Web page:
Writing Short Stories

A big thank you to all my blog readers for sticking with me and my ramblings. I wish you all a creative year, finding joy in the precious little things of life.

Photo by Mark Vesey

I am now officially out of contract as I have delivered my third book in the Donna Morris Mysteries series. No Justice will be out in June. A Wake of Crows is currently available in all formats including audio. Drowning Not Waving is already in hardback and ebook and will come out in paperback in May.

I have various proposals with my agent – including further Donna Morris novels – meanwhile I have been writing short stories. The one I am working on at the moment is for the Crime Writers Association Margery Alingham competition. After much prevaricating I have decided to set it in 1930s Scarborough.

I do find novels easier to write than short stories. In my opinion, they are both attempting to seduce a reader into a world created by the writer. Only the short story has a lot less words to do it in. I have said in the past, a short story is like when you are on a bus and you catch a glimpse of people through a lighted window. You are totally absorbed by them for an instant and then you are gone. It is up to you to work out what happened before and after that fleeting engagement.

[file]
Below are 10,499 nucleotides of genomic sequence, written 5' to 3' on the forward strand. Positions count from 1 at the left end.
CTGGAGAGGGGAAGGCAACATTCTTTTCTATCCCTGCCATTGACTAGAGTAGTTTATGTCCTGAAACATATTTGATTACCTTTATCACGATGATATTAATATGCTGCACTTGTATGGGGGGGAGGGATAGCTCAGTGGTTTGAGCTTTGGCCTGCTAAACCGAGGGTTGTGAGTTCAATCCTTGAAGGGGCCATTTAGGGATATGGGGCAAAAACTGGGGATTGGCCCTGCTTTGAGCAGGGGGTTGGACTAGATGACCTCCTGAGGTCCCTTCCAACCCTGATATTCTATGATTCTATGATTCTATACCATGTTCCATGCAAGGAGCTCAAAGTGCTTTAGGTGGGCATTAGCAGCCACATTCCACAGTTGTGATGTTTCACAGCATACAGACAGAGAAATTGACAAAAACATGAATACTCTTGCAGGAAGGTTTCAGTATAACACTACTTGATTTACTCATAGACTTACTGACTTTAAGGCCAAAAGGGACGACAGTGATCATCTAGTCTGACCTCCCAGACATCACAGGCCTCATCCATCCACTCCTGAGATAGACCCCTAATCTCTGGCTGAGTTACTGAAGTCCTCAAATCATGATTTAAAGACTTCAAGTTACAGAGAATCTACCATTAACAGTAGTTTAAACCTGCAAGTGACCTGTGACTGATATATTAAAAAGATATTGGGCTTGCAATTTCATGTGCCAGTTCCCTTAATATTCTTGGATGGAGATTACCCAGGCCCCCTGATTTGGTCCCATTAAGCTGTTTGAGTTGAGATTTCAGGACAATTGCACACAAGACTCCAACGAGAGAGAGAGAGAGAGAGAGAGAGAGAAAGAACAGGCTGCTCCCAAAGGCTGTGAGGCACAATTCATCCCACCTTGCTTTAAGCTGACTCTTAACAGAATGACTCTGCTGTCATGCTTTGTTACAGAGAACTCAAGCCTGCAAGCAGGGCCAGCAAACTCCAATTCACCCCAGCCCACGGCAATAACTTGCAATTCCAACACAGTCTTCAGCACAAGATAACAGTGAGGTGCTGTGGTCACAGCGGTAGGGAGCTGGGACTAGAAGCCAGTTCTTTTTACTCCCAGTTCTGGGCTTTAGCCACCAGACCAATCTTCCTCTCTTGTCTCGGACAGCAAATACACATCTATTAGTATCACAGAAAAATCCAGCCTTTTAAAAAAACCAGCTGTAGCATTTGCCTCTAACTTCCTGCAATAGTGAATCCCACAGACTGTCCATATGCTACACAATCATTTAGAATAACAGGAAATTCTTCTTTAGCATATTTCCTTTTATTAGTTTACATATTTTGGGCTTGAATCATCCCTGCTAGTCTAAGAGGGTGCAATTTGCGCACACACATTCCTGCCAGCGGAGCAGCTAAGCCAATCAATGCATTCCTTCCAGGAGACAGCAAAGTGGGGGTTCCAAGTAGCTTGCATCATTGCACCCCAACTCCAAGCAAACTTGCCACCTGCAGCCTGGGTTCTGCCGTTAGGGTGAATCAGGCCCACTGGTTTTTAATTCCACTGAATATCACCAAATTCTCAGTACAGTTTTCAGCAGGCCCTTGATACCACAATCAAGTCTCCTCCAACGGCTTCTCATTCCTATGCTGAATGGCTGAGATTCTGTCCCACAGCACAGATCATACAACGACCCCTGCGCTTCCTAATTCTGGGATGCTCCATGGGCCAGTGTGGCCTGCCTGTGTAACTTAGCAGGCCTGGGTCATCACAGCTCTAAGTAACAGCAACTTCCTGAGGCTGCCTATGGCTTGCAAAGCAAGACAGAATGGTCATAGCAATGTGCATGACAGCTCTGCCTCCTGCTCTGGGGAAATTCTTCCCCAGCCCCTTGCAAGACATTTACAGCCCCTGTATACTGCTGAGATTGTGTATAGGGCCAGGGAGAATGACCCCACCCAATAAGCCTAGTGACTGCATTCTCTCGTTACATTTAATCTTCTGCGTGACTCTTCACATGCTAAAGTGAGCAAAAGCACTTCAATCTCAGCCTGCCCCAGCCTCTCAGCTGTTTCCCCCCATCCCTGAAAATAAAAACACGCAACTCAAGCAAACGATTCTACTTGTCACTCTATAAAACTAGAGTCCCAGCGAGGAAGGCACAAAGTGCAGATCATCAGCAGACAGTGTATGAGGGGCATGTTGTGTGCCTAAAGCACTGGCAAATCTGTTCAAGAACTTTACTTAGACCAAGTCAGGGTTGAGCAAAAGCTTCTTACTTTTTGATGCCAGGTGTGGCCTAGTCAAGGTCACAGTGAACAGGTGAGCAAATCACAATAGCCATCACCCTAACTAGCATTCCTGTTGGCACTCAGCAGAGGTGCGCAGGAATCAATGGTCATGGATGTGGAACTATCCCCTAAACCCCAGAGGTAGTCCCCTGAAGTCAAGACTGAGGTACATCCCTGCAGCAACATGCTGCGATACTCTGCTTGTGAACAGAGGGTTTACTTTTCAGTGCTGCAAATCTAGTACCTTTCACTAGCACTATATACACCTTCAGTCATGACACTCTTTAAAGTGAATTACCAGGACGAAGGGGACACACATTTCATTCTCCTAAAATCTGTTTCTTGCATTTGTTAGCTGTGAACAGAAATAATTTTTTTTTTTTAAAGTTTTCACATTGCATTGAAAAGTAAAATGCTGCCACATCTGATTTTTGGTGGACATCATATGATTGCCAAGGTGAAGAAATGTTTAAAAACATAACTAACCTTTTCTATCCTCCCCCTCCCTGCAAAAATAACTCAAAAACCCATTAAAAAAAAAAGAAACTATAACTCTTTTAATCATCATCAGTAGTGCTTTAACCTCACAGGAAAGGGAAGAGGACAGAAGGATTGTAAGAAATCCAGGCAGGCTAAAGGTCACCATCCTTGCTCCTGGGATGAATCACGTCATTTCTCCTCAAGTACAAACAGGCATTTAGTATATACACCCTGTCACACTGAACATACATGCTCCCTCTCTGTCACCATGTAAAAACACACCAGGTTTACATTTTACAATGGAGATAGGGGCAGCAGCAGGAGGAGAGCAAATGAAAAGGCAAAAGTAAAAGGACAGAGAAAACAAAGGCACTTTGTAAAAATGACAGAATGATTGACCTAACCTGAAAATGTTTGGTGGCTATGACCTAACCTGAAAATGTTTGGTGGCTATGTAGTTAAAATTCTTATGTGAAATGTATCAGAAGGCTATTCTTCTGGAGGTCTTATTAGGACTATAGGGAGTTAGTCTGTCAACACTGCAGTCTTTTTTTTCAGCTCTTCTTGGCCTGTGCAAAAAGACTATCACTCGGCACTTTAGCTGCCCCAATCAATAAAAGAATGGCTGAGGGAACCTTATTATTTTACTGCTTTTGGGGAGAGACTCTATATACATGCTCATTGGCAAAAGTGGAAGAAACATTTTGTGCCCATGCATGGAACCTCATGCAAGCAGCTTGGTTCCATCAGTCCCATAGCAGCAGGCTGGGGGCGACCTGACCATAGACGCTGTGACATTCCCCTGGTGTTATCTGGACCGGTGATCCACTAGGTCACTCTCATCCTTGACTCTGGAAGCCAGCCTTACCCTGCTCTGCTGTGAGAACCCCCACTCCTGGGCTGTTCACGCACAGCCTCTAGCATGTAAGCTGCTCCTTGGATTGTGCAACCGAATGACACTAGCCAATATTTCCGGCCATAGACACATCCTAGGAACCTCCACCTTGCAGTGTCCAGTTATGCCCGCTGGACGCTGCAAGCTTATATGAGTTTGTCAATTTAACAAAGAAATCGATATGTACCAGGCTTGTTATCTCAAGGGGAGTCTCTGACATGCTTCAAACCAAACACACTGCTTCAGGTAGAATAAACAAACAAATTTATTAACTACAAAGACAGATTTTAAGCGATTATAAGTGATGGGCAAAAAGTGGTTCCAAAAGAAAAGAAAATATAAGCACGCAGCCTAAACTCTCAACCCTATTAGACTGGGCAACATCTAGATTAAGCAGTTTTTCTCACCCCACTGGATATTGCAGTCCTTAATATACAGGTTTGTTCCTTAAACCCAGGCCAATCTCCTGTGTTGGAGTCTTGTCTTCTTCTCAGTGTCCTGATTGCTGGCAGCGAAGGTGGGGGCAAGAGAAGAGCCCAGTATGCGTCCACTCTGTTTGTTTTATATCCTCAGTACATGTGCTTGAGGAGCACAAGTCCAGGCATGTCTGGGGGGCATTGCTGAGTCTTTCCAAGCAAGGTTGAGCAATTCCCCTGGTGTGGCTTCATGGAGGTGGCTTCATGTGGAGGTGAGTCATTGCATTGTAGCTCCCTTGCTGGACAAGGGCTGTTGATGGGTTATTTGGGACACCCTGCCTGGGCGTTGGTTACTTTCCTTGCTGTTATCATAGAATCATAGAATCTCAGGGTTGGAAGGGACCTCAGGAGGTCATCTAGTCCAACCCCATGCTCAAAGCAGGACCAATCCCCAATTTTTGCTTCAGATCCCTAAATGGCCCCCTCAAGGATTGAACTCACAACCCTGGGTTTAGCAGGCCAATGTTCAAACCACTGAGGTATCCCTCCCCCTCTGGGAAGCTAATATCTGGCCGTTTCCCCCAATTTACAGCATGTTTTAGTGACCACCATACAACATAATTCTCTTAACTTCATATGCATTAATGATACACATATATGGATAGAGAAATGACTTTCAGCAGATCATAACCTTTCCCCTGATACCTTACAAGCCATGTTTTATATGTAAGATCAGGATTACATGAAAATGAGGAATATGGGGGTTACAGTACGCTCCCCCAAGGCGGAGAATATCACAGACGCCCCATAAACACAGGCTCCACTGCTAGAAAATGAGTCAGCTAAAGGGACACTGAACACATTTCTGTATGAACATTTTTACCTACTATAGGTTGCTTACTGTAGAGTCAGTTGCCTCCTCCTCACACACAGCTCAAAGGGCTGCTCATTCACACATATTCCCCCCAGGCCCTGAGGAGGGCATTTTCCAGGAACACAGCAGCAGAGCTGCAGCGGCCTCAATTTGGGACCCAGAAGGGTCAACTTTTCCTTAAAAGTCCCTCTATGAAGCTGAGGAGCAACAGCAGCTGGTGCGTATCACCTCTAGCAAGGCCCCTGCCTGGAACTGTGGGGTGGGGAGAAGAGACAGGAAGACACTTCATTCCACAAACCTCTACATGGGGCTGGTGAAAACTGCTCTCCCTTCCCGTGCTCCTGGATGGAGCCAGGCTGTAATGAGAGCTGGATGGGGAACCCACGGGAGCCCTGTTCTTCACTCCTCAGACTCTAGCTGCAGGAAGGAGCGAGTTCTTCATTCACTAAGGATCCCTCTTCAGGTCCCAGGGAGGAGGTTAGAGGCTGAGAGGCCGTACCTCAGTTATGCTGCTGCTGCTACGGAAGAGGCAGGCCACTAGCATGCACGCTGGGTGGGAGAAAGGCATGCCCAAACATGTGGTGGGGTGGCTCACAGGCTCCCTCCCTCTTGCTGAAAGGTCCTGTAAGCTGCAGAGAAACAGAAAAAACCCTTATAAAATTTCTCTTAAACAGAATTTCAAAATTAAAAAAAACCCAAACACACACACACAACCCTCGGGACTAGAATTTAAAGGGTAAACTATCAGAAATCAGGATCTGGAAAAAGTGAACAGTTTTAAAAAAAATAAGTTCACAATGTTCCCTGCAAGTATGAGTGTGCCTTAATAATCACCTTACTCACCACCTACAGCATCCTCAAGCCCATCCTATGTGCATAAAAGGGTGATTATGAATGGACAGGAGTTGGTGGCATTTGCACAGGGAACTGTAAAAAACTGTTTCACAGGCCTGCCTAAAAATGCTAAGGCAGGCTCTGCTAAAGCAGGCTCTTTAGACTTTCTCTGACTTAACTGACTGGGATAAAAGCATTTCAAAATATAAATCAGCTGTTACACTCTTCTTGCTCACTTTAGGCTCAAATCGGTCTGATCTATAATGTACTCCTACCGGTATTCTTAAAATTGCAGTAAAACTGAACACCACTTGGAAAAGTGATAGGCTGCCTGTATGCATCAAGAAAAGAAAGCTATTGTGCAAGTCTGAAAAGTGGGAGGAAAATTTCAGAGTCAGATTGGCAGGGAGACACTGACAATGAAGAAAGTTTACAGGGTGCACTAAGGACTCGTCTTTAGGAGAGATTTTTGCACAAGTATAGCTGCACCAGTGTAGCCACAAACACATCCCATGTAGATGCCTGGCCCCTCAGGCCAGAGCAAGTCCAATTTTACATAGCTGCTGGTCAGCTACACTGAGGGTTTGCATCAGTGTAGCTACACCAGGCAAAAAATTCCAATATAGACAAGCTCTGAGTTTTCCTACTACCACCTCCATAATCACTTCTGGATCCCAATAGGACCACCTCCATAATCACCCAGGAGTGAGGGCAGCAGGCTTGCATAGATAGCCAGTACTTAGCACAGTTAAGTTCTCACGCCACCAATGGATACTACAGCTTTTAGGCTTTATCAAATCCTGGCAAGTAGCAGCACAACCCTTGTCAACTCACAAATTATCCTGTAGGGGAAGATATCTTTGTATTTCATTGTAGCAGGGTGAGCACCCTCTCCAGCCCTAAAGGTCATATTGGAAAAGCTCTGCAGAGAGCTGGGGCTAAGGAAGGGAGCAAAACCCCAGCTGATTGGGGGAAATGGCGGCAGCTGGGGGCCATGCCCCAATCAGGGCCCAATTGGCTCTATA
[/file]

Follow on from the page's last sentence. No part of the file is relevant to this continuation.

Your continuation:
In her article ‘Story Writer’ (www.theshortstory.org.uk 11.08.06) Jackie Kay writes: ‘What doesn’t happen in a short story is as important as what does. Like pauses in music; it is impossible to think about the short story without also thinking of its mysterious silences.’

She says: ‘A short story is a small moment of belief. Hard, uncompromising, often bleak, the story does not make things easy for the reader. It is a tough form for tough times. If the novel sometimes spoon feeds the reader, the short story asks her to feed herself. A story asks the reader to continue it after it has finished or to begin it before it began. There is space for the reader to come in and imagine and create.’

Writing a fairly traditional crime based short story has the added challenge that I do want to seed clues, misdirect and come to a resolution. The spaces need to be there, but in quite a restricted fashion.

The other project for January is to come up with a marketing plan which I feel I can implement. For the moment this is mostly about talking to other people (mainly other authors) which I am enjoying.

Have you any thoughts on short stories or any writing projects for 2023 you would like to share?

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